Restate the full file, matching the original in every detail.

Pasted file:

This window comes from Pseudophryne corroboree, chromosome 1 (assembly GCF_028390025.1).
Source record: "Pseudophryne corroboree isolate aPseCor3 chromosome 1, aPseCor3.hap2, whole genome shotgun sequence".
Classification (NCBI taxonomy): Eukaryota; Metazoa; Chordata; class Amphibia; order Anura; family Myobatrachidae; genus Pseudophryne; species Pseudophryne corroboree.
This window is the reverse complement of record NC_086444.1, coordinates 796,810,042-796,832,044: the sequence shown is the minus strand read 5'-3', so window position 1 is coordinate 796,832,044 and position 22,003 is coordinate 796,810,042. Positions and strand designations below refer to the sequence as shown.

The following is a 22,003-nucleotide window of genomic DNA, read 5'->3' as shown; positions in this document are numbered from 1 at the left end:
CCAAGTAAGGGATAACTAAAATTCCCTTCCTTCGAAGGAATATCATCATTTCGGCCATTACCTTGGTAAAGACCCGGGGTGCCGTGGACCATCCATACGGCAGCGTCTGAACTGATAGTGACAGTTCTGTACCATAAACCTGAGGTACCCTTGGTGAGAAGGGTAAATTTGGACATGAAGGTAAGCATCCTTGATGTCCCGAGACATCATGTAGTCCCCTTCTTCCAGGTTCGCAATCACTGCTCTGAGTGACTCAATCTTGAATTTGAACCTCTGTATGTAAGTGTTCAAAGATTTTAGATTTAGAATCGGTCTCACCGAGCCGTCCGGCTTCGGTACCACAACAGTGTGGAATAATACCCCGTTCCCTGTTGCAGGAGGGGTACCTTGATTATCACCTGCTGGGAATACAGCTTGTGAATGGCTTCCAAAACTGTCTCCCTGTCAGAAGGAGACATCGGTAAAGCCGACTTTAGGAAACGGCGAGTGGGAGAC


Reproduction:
This window comes from Pseudophryne corroboree, chromosome 1 (assembly GCF_028390025.1).
Source record: "Pseudophryne corroboree isolate aPseCor3 chromosome 1, aPseCor3.hap2, whole genome shotgun sequence".
Classification (NCBI taxonomy): Eukaryota; Metazoa; Chordata; class Amphibia; order Anura; family Myobatrachidae; genus Pseudophryne; species Pseudophryne corroboree.
This window is the reverse complement of record NC_086444.1, coordinates 796,810,042-796,832,044: the sequence shown is the minus strand read 5'-3', so window position 1 is coordinate 796,832,044 and position 22,003 is coordinate 796,810,042. Positions and strand designations below refer to the sequence as shown.

The following is a 22,003-nucleotide window of genomic DNA, read 5'->3' as shown; positions in this document are numbered from 1 at the left end:
CCAAGTAAGGGATAACTAAAATTCCCTTCCTTCGAAGGAATATCATCATTTCGGCCATTACCTTGGTAAAGACCCGGGGTGCCGTGGACCATCCATACGGCAGCGTCTGAACTGATAGTGACAGTTCTGTACCATAAACCTGAGGTACCCTTGGTGAGAAGGGTAAATTTGGACATGAAGGTAAGCATCCTTGATGTCCCGAGACATCATGTAGTCCCCTTCTTCCAGGTTCGCAATCACTGCTCTGAGTGACTCAATCTTGAATTTGAACCTCTGTATGTAAGTGTTCAAAGATTTTAGATTTAGAATCGGTCTCACCGAGCCGTCCGGCTTCGGTACCACAACAGTGTGGAATAATACCCCGTTCCCTGTTGCAGGAGGGGTACCTTGATTATCACCTGCTGGGAATACAGCTTGTGAATGGCTTCCAAAACTGTCTCCCTGTCAGAAGGAGACATCGGTAAAGCCGACTTTAGGAAACGGCGAGTGGGAGAC